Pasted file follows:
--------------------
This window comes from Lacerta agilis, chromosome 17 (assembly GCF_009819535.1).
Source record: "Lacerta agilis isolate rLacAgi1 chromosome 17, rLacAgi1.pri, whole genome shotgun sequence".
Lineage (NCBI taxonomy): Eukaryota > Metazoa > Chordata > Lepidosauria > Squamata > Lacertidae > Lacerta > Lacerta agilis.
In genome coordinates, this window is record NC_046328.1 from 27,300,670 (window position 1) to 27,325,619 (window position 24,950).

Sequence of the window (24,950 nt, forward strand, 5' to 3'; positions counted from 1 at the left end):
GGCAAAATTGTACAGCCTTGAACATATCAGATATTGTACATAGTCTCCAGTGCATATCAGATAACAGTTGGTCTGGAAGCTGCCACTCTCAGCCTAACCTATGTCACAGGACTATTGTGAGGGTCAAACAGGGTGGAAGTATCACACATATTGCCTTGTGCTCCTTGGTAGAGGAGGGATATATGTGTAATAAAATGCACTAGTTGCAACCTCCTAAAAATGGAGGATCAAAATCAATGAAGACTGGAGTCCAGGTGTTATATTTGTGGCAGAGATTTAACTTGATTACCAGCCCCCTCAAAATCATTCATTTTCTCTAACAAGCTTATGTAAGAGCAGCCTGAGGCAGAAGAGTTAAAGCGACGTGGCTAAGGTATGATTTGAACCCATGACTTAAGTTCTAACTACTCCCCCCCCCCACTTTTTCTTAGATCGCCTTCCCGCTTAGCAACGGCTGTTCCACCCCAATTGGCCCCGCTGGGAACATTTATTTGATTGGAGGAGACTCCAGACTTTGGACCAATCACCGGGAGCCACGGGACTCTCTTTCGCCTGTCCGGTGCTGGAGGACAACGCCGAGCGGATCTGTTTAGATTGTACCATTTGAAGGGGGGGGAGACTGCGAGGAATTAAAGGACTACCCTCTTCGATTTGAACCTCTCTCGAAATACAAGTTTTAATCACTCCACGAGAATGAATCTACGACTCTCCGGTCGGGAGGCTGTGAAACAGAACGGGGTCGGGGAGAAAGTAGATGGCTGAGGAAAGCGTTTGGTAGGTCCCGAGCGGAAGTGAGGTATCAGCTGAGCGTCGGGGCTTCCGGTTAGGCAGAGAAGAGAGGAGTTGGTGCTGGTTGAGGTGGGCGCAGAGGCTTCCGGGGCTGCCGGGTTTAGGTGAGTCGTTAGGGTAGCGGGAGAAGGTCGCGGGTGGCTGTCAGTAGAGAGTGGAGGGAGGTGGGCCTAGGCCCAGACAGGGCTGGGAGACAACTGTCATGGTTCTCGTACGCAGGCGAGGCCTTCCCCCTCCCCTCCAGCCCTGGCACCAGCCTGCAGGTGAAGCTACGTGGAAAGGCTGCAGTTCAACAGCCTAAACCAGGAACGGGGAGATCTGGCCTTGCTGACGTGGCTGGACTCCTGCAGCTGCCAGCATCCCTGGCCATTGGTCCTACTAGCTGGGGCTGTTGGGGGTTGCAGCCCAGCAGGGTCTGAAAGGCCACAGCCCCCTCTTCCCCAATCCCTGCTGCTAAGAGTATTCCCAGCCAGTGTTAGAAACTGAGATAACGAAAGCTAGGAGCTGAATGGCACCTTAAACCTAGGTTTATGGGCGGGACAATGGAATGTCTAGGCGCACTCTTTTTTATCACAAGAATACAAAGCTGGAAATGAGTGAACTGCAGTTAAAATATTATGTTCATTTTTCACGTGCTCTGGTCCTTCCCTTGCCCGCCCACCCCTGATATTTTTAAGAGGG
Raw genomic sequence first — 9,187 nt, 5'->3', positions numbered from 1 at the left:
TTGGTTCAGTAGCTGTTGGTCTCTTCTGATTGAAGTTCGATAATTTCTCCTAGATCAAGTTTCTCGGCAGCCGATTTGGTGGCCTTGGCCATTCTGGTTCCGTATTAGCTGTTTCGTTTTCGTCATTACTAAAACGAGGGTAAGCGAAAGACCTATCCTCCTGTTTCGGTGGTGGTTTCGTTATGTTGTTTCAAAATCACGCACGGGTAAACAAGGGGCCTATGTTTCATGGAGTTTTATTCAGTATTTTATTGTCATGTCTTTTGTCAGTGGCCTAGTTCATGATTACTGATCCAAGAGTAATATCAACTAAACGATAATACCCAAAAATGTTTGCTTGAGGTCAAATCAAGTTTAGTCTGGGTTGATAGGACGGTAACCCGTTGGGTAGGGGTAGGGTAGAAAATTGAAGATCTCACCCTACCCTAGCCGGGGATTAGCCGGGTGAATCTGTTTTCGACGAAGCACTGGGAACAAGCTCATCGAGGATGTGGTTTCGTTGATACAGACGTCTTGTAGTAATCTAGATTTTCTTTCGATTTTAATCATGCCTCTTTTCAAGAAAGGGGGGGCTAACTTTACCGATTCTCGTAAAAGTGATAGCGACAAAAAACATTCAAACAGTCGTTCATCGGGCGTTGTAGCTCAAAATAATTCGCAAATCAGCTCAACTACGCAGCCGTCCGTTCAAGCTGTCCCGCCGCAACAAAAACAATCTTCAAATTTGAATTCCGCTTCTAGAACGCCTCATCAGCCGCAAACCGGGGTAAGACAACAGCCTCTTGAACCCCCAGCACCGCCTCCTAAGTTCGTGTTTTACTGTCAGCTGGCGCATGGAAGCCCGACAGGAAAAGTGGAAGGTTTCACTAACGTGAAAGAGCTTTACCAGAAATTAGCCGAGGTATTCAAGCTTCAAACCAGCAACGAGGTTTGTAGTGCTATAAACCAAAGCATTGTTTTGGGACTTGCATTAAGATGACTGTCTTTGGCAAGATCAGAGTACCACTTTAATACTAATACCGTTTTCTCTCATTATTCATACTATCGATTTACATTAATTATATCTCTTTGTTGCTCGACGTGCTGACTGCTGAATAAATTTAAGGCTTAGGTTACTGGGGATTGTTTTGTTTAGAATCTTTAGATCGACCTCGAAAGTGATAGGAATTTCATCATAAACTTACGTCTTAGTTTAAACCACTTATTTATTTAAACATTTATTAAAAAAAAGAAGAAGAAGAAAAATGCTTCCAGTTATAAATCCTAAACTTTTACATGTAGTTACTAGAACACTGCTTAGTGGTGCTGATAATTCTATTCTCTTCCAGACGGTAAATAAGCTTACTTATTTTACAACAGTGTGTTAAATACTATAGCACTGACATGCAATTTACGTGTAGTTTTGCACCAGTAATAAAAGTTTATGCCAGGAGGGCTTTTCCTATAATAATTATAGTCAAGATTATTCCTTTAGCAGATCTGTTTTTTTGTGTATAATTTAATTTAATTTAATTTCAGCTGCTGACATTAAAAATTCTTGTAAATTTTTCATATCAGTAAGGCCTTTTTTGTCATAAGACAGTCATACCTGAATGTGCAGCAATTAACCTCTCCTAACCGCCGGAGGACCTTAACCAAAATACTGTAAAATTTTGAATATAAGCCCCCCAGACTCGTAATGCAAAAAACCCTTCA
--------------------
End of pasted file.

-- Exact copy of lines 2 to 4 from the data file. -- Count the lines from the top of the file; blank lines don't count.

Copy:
Source record: "Lacerta agilis isolate rLacAgi1 chromosome 17, rLacAgi1.pri, whole genome shotgun sequence".
Lineage (NCBI taxonomy): Eukaryota > Metazoa > Chordata > Lepidosauria > Squamata > Lacertidae > Lacerta > Lacerta agilis.
In genome coordinates, this window is record NC_046328.1 from 27,300,670 (window position 1) to 27,325,619 (window position 24,950).